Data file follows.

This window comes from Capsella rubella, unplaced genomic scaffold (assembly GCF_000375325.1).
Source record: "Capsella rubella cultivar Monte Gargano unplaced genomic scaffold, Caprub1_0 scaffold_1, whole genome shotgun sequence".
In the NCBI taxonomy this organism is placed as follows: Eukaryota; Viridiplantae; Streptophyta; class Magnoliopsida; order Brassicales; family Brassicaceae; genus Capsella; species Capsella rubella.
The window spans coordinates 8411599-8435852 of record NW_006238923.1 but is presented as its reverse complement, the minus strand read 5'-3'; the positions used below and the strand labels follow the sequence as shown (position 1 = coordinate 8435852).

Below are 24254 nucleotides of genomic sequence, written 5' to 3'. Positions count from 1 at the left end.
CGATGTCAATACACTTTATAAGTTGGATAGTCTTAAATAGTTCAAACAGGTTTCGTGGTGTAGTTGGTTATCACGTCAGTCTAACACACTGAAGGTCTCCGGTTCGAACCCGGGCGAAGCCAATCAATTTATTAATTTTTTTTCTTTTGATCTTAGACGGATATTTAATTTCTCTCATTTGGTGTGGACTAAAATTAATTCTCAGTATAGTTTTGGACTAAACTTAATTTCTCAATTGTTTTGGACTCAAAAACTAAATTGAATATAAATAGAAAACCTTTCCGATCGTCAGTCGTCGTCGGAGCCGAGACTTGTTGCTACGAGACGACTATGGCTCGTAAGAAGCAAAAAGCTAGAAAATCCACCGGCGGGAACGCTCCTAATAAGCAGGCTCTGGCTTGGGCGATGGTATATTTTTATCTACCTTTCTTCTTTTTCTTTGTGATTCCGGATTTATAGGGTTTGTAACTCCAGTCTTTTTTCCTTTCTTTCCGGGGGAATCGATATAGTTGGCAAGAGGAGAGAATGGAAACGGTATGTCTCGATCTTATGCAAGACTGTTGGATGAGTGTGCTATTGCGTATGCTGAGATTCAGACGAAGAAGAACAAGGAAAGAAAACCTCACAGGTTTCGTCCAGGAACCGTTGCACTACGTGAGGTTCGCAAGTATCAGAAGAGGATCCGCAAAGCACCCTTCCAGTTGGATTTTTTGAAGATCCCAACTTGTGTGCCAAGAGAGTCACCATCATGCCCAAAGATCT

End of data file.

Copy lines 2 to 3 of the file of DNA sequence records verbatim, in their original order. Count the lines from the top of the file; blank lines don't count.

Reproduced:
Source record: "Capsella rubella cultivar Monte Gargano unplaced genomic scaffold, Caprub1_0 scaffold_1, whole genome shotgun sequence".
In the NCBI taxonomy this organism is placed as follows: Eukaryota; Viridiplantae; Streptophyta; class Magnoliopsida; order Brassicales; family Brassicaceae; genus Capsella; species Capsella rubella.